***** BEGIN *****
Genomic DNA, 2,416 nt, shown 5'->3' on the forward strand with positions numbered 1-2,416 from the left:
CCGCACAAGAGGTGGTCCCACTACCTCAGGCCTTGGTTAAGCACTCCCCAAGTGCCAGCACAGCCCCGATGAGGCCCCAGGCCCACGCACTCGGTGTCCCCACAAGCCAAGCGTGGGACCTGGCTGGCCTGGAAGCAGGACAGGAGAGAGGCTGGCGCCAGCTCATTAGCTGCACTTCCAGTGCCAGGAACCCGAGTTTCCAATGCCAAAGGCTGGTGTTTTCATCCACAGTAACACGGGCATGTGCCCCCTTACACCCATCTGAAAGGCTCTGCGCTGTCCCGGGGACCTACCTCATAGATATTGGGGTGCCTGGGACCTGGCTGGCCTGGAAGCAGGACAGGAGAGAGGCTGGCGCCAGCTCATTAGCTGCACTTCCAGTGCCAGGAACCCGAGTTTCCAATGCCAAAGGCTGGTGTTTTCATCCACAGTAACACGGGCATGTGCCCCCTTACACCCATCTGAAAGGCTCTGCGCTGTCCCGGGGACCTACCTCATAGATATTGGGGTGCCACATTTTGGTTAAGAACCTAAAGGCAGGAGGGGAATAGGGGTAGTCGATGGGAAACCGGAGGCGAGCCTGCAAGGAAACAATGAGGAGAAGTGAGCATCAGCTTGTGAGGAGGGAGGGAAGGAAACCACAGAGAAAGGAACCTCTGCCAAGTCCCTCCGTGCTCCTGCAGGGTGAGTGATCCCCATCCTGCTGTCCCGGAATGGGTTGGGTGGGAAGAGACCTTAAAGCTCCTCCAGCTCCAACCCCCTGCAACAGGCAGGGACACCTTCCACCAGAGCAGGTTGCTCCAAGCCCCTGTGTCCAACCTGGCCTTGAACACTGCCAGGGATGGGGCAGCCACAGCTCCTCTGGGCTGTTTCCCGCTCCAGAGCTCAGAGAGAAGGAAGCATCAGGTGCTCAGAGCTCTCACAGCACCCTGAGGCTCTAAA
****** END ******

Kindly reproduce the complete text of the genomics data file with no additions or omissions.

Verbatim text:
Genomic DNA, 2,416 nt, shown 5'->3' on the forward strand with positions numbered 1-2,416 from the left:
CCGCACAAGAGGTGGTCCCACTACCTCAGGCCTTGGTTAAGCACTCCCCAAGTGCCAGCACAGCCCCGATGAGGCCCCAGGCCCACGCACTCGGTGTCCCCACAAGCCAAGCGTGGGACCTGGCTGGCCTGGAAGCAGGACAGGAGAGAGGCTGGCGCCAGCTCATTAGCTGCACTTCCAGTGCCAGGAACCCGAGTTTCCAATGCCAAAGGCTGGTGTTTTCATCCACAGTAACACGGGCATGTGCCCCCTTACACCCATCTGAAAGGCTCTGCGCTGTCCCGGGGACCTACCTCATAGATATTGGGGTGCCTGGGACCTGGCTGGCCTGGAAGCAGGACAGGAGAGAGGCTGGCGCCAGCTCATTAGCTGCACTTCCAGTGCCAGGAACCCGAGTTTCCAATGCCAAAGGCTGGTGTTTTCATCCACAGTAACACGGGCATGTGCCCCCTTACACCCATCTGAAAGGCTCTGCGCTGTCCCGGGGACCTACCTCATAGATATTGGGGTGCCACATTTTGGTTAAGAACCTAAAGGCAGGAGGGGAATAGGGGTAGTCGATGGGAAACCGGAGGCGAGCCTGCAAGGAAACAATGAGGAGAAGTGAGCATCAGCTTGTGAGGAGGGAGGGAAGGAAACCACAGAGAAAGGAACCTCTGCCAAGTCCCTCCGTGCTCCTGCAGGGTGAGTGATCCCCATCCTGCTGTCCCGGAATGGGTTGGGTGGGAAGAGACCTTAAAGCTCCTCCAGCTCCAACCCCCTGCAACAGGCAGGGACACCTTCCACCAGAGCAGGTTGCTCCAAGCCCCTGTGTCCAACCTGGCCTTGAACACTGCCAGGGATGGGGCAGCCACAGCTCCTCTGGGCTGTTTCCCGCTCCAGAGCTCAGAGAGAAGGAAGCATCAGGTGCTCAGAGCTCTCACAGCACCCTGAGGCTCTAAA